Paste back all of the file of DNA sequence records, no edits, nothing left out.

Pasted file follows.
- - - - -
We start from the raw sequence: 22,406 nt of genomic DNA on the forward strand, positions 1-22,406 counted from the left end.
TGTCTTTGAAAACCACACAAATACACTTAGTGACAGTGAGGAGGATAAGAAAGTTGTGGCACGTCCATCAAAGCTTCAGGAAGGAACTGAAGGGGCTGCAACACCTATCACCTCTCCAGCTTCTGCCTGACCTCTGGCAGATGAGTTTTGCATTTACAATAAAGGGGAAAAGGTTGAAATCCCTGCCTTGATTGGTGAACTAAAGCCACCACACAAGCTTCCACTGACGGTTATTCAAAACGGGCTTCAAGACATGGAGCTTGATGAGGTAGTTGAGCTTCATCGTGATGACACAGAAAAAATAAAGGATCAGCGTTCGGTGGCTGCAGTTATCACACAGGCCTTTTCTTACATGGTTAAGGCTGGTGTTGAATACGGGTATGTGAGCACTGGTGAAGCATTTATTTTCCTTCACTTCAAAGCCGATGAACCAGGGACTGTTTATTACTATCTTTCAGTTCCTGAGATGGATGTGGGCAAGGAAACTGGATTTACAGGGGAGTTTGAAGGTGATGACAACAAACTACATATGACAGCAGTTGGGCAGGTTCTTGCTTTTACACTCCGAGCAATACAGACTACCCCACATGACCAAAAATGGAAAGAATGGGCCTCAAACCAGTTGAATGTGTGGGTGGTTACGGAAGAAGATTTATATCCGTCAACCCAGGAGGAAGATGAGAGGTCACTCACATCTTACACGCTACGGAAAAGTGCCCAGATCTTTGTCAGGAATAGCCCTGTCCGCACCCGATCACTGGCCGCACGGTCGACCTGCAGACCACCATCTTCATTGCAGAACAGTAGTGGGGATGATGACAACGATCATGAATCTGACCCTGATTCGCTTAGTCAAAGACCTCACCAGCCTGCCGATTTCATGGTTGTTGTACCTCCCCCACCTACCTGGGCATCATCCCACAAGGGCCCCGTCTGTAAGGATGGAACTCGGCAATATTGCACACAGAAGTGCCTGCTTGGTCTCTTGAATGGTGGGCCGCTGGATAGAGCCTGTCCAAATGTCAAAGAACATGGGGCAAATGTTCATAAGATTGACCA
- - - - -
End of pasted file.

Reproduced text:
We start from the raw sequence: 22,406 nt of genomic DNA on the forward strand, positions 1-22,406 counted from the left end.
TGTCTTTGAAAACCACACAAATACACTTAGTGACAGTGAGGAGGATAAGAAAGTTGTGGCACGTCCATCAAAGCTTCAGGAAGGAACTGAAGGGGCTGCAACACCTATCACCTCTCCAGCTTCTGCCTGACCTCTGGCAGATGAGTTTTGCATTTACAATAAAGGGGAAAAGGTTGAAATCCCTGCCTTGATTGGTGAACTAAAGCCACCACACAAGCTTCCACTGACGGTTATTCAAAACGGGCTTCAAGACATGGAGCTTGATGAGGTAGTTGAGCTTCATCGTGATGACACAGAAAAAATAAAGGATCAGCGTTCGGTGGCTGCAGTTATCACACAGGCCTTTTCTTACATGGTTAAGGCTGGTGTTGAATACGGGTATGTGAGCACTGGTGAAGCATTTATTTTCCTTCACTTCAAAGCCGATGAACCAGGGACTGTTTATTACTATCTTTCAGTTCCTGAGATGGATGTGGGCAAGGAAACTGGATTTACAGGGGAGTTTGAAGGTGATGACAACAAACTACATATGACAGCAGTTGGGCAGGTTCTTGCTTTTACACTCCGAGCAATACAGACTACCCCACATGACCAAAAATGGAAAGAATGGGCCTCAAACCAGTTGAATGTGTGGGTGGTTACGGAAGAAGATTTATATCCGTCAACCCAGGAGGAAGATGAGAGGTCACTCACATCTTACACGCTACGGAAAAGTGCCCAGATCTTTGTCAGGAATAGCCCTGTCCGCACCCGATCACTGGCCGCACGGTCGACCTGCAGACCACCATCTTCATTGCAGAACAGTAGTGGGGATGATGACAACGATCATGAATCTGACCCTGATTCGCTTAGTCAAAGACCTCACCAGCCTGCCGATTTCATGGTTGTTGTACCTCCCCCACCTACCTGGGCATCATCCCACAAGGGCCCCGTCTGTAAGGATGGAACTCGGCAATATTGCACACAGAAGTGCCTGCTTGGTCTCTTGAATGGTGGGCCGCTGGATAGAGCCTGTCCAAATGTCAAAGAACATGGGGCAAATGTTCATAAGATTGACCA